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Re: Rewriting Free Space Map

From: Tom Lane <tgl(at)sss(dot)pgh(dot)pa(dot)us>
To: "Heikki Linnakangas" <heikki(at)enterprisedb(dot)com>
Cc: "PostgreSQL-development" <pgsql-hackers(at)postgresql(dot)org>
Subject: Re: Rewriting Free Space Map
Date: 2008-03-16 22:31:29
Message-ID: 6552.1205706689@sss.pgh.pa.us (view raw or flat)
Thread:
Lists: pgsql-hackers
"Heikki Linnakangas" <heikki(at)enterprisedb(dot)com> writes:
> I've started working on revamping Free Space Map, using the approach 
> where we store a map of heap pages on every nth heap page. What we need 
> now is discussion on the details of how exactly it should work.

You're cavalierly waving away a whole boatload of problems that will
arise as soon as you start trying to make the index AMs play along
with this :-(.  Hash for instance has very narrow-minded ideas about
page allocation within its indexes.

Also, I don't think that "use the special space" will scale to handle
other kinds of maps such as the proposed dead space map.  (This is
exactly why I said the other day that we need a design roadmap for all
these ideas.)

The idea that's becoming attractive to me while contemplating the
multiple-maps problem is that we should adopt something similar to
the old Mac OS idea of multiple "forks" in a relation.  In addition
to the main data fork which contains the same info as now, there could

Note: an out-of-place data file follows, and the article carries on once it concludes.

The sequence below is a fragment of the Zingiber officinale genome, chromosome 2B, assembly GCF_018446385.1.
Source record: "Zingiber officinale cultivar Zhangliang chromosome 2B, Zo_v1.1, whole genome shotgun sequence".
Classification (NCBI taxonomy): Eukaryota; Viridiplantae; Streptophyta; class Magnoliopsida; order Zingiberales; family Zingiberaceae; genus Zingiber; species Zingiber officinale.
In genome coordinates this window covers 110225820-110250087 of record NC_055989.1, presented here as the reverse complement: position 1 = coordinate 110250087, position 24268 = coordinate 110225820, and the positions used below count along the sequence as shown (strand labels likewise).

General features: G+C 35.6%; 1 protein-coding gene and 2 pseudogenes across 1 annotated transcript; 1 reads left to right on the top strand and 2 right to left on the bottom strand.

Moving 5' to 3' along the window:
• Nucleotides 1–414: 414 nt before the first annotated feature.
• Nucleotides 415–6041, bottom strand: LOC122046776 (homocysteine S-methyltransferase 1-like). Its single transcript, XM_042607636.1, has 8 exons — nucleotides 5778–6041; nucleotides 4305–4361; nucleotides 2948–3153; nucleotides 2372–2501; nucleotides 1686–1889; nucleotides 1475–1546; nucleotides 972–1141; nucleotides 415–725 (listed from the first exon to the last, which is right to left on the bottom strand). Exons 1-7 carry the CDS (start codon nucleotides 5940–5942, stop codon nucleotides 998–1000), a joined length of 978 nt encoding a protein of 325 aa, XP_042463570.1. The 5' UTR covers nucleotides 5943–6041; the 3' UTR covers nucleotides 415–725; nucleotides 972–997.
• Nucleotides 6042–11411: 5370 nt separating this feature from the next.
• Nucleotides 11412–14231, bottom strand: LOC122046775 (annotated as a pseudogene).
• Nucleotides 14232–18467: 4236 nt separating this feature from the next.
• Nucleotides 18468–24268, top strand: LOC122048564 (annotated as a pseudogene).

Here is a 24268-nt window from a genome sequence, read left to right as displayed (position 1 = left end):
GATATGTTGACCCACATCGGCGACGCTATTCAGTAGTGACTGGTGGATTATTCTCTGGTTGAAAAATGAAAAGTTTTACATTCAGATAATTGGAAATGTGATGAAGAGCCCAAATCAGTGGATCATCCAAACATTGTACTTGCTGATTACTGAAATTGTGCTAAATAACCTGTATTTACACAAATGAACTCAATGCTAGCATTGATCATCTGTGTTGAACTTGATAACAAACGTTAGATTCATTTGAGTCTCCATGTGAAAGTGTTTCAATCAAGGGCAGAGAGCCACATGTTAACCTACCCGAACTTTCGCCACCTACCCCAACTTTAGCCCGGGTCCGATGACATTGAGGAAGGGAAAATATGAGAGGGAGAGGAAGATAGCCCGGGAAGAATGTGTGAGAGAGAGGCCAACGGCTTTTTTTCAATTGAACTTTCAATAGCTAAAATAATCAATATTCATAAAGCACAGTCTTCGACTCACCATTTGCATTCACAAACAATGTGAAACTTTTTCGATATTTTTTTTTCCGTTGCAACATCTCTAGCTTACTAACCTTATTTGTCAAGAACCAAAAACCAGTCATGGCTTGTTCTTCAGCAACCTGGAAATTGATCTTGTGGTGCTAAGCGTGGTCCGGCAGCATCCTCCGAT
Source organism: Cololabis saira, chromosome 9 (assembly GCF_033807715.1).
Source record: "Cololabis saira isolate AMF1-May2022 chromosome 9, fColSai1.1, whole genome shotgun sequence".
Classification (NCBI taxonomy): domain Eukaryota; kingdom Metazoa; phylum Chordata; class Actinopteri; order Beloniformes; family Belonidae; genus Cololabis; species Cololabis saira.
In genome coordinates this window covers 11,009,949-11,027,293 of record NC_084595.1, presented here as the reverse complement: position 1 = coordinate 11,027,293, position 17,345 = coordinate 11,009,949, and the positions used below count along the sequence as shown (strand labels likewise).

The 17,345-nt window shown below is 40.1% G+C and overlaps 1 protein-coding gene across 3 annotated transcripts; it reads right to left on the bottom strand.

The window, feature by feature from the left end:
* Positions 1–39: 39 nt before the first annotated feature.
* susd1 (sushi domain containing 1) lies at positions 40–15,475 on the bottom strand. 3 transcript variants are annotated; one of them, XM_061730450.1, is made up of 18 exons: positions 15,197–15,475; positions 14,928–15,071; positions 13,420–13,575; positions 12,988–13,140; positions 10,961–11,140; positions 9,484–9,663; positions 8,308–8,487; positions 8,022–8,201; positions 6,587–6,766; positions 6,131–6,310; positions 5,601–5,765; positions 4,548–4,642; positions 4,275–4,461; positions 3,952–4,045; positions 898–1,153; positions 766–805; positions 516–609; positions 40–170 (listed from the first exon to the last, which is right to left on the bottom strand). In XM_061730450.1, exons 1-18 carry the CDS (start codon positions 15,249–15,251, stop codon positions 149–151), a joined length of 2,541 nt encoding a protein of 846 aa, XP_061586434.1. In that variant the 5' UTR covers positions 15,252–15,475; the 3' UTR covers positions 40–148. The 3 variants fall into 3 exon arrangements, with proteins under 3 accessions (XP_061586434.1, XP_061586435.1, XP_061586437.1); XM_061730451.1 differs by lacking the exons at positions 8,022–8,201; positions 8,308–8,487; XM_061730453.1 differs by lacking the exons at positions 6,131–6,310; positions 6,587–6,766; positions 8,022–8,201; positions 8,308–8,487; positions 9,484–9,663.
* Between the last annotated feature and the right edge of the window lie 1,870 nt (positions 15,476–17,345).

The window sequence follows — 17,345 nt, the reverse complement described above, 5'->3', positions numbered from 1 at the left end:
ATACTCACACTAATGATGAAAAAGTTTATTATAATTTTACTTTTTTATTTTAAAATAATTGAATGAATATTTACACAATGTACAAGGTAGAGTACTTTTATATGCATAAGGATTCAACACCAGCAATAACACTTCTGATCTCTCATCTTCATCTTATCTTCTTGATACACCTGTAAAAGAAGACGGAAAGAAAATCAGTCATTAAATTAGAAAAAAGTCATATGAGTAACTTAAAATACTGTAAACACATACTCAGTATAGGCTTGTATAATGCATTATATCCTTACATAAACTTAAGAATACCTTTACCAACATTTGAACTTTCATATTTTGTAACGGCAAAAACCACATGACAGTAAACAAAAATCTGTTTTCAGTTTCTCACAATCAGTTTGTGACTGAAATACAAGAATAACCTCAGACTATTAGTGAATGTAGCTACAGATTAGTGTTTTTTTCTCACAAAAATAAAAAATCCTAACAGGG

be one or more map forks which are separate files in the filesystem.
They are named by relfilenode plus an extension, for instance a relation
with relfilenode NNN would have a data fork in file NNN (plus perhaps
NNN.1, NNN.2, etc) and a map fork named something like NNN.map (plus
NNN.map.1 etc as needed).  We'd have to add one more field to buffer
lookup keys (BufferTag) to disambiguate which fork the referenced page
is in.  Having bitten that bullet, though, the idea trivially scales to
any number of map forks with potentially different space requirements
and different locking and WAL-logging requirements.

Another possible advantage is that a new map fork could be added to an
existing table without much trouble.  Which is certainly something we'd
need if we ever hope to get update-in-place working.

The main disadvantage I can see is that for very small tables, the
percentage overhead from multiple map forks of one page apiece is
annoyingly high.  However, most of the point of a map disappears if
the table is small, so we might finesse that by not creating any maps
until the table has reached some minimum size.

			regards, tom lane

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